Fighting Water Contamination with Iron

Texas A&M researcher combats water contamination with naturally occurring iron

According to the United Nations, water poses one of the greatest sustainability challenges of the 21st Century. In fact, by the year 2025, two-thirds of the world’s population will face a severe water shortage. Additionally, the World Health Organization says the presence of pathogens and toxins in water cause more than two million deaths annually, mostly children under the age of five years old. A Texas A&M researcher is looking to naturally occurring iron to solve the world’s water problem.

Virender K. Sharma, Ph.D., M.Tech, M.Sc.

Virender K. Sharma, Ph.D., M.Tech, M.Sc.

“Water scarcity and pollution threaten our ability to grow strong and stable economies, meet basic human needs, and protect healthy ecosystems, while also posing severe human health problems,” said Virender K. Sharma, Ph.D., M.Tech, M.Sc., professor and environmental chemist at the Texas A&M Health Science Center School of Public Health.

According to Sharma, supercharged iron, or ferrate, may hold the solution to the world’s impending water crisis. Sharma is investigating the use of this environmentally friendly chemical compound as a water-treatment disinfectant to ensure public health protection through availability of water that is clean and suitable for communities.

“It is vitally important that a readily abundant and cost-effective solution be developed,” said Sharma. “Naturally occurring iron can be easily converted to ferrate, which can be used in both air and water purification as a disinfectant to aid in the removal of toxins without leaving behind harmful by-products.”

Ferrate has been found to be particularly useful in the reuse and recycling of water. This emerging water-treatment technology could address the challenge of eliminating potentially carcinogenic disinfectant by-products (DBPs) currently left behind with traditional water treatment chemicals, such as free chlorine, chloramines and ozone.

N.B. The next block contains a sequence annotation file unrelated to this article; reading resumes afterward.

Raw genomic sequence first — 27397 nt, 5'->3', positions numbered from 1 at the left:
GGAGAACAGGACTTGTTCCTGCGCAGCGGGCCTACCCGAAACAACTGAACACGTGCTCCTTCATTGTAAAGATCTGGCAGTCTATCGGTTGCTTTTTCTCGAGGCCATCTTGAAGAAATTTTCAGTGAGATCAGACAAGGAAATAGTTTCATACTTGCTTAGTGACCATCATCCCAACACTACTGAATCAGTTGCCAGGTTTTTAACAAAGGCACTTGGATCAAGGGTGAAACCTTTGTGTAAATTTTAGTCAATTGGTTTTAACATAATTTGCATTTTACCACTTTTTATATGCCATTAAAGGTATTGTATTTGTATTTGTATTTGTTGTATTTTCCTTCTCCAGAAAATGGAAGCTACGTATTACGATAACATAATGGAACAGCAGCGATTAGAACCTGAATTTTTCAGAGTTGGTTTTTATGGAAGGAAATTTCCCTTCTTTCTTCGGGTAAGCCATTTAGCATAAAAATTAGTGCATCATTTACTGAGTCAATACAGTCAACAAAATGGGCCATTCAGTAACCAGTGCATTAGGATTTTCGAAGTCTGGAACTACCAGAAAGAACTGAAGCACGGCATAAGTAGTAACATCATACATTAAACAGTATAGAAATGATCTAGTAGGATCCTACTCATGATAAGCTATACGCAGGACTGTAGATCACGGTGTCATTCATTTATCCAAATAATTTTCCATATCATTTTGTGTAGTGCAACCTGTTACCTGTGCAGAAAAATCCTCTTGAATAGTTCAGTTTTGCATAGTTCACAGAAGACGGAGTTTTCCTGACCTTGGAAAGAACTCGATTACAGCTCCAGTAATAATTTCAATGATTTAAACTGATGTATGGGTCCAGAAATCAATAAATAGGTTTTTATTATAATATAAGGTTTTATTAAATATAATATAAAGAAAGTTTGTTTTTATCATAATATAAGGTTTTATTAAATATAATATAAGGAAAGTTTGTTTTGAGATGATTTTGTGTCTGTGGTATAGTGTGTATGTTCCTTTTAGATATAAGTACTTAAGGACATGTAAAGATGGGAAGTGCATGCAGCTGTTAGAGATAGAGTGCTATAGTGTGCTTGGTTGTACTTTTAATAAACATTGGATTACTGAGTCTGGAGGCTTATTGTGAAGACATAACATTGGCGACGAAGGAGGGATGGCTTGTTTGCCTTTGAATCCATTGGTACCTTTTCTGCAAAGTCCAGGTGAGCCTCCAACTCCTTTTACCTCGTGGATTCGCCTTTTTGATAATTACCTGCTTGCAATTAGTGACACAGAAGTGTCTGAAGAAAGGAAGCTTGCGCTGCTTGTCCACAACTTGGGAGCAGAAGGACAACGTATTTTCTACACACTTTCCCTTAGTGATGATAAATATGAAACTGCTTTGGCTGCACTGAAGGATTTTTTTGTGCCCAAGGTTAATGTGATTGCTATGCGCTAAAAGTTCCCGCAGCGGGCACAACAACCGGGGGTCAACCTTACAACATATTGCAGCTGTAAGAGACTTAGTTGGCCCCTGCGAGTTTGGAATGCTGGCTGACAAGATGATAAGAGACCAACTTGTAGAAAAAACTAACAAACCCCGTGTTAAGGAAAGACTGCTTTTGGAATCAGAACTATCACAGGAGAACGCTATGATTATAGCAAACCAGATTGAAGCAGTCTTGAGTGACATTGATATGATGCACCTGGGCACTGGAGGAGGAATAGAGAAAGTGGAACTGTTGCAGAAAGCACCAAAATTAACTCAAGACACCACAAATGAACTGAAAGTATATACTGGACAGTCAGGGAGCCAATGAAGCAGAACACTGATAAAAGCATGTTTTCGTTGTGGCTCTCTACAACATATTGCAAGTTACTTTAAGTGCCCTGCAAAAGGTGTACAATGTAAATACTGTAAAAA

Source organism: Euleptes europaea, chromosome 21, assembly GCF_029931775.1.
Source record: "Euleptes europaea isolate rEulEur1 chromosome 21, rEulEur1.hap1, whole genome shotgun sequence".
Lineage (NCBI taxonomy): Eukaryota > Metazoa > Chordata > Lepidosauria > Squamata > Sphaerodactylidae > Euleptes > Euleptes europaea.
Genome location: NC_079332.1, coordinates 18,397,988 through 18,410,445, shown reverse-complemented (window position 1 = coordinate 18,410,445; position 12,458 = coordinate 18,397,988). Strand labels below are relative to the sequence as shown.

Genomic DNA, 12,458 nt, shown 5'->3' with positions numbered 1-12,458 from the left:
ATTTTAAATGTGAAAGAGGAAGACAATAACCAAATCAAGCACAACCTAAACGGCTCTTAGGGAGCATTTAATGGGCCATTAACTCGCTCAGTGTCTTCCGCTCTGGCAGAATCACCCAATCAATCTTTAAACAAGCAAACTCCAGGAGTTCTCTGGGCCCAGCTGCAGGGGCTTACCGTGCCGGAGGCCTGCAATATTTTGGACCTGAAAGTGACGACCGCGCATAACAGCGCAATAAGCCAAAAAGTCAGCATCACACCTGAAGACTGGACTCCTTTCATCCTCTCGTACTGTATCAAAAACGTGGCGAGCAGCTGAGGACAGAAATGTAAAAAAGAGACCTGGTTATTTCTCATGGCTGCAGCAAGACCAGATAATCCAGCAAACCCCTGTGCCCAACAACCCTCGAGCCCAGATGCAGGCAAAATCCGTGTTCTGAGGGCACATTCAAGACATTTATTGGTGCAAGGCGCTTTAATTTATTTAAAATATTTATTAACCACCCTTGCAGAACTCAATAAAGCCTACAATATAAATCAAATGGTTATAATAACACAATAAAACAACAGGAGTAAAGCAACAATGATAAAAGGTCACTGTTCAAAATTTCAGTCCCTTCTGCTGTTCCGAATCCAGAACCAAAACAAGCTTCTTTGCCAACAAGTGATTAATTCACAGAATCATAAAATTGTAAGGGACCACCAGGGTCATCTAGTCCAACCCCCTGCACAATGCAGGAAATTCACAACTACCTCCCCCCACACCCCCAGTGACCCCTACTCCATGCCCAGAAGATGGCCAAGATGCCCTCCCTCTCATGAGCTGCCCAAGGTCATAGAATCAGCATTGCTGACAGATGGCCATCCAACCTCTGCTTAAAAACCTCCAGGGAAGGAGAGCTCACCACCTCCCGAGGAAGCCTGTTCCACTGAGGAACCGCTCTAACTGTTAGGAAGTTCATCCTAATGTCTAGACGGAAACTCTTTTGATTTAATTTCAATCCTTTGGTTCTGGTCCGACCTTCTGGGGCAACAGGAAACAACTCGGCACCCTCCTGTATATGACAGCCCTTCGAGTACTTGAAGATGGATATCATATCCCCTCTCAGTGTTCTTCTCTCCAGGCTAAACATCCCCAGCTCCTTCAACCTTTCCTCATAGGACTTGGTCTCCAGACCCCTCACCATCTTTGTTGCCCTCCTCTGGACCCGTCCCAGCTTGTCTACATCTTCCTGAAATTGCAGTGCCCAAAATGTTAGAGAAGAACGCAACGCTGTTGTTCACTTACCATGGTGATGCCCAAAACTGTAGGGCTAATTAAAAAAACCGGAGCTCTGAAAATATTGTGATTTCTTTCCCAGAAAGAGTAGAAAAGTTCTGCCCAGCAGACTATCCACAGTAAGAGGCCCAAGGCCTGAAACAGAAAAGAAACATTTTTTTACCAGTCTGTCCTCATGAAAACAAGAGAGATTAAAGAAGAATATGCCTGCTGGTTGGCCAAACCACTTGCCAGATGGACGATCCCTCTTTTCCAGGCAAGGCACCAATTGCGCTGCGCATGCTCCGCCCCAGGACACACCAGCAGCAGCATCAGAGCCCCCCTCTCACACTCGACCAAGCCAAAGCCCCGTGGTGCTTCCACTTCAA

“When combined with solar energy through sunlight, ferrates provide a green and innovative sustainable treatment strategy to remove a variety of contaminants from the public’s water,” Sharma said.

Currently, Sharma is conducting a National Science Foundation study on the oxidative elimination of cyanotoxins – potent toxic compounds that can be absorbed by water and pose a serious environmental hazard – by ferrates.

Iron could be the solution to purifying the world's drinking water.

Iron could be the solution to purifying the world’s drinking water.

“Microcystins, which are toxic to plants, animals and humans, are the most widespread cyanotoxins globally and ferrate efficiently treats microcystins without producing toxic by-products,” said Sharma.

In another study for the National Sciences and Engineering Research Council of Canada, Sharma explored clean technologies capable of water refining and nutrient/energy recovery. This study found the development of a low cost oxidation and coagulation treatment with no start-up time and quick process for the treatment of pollutants and prevention of adverse environmental impacts.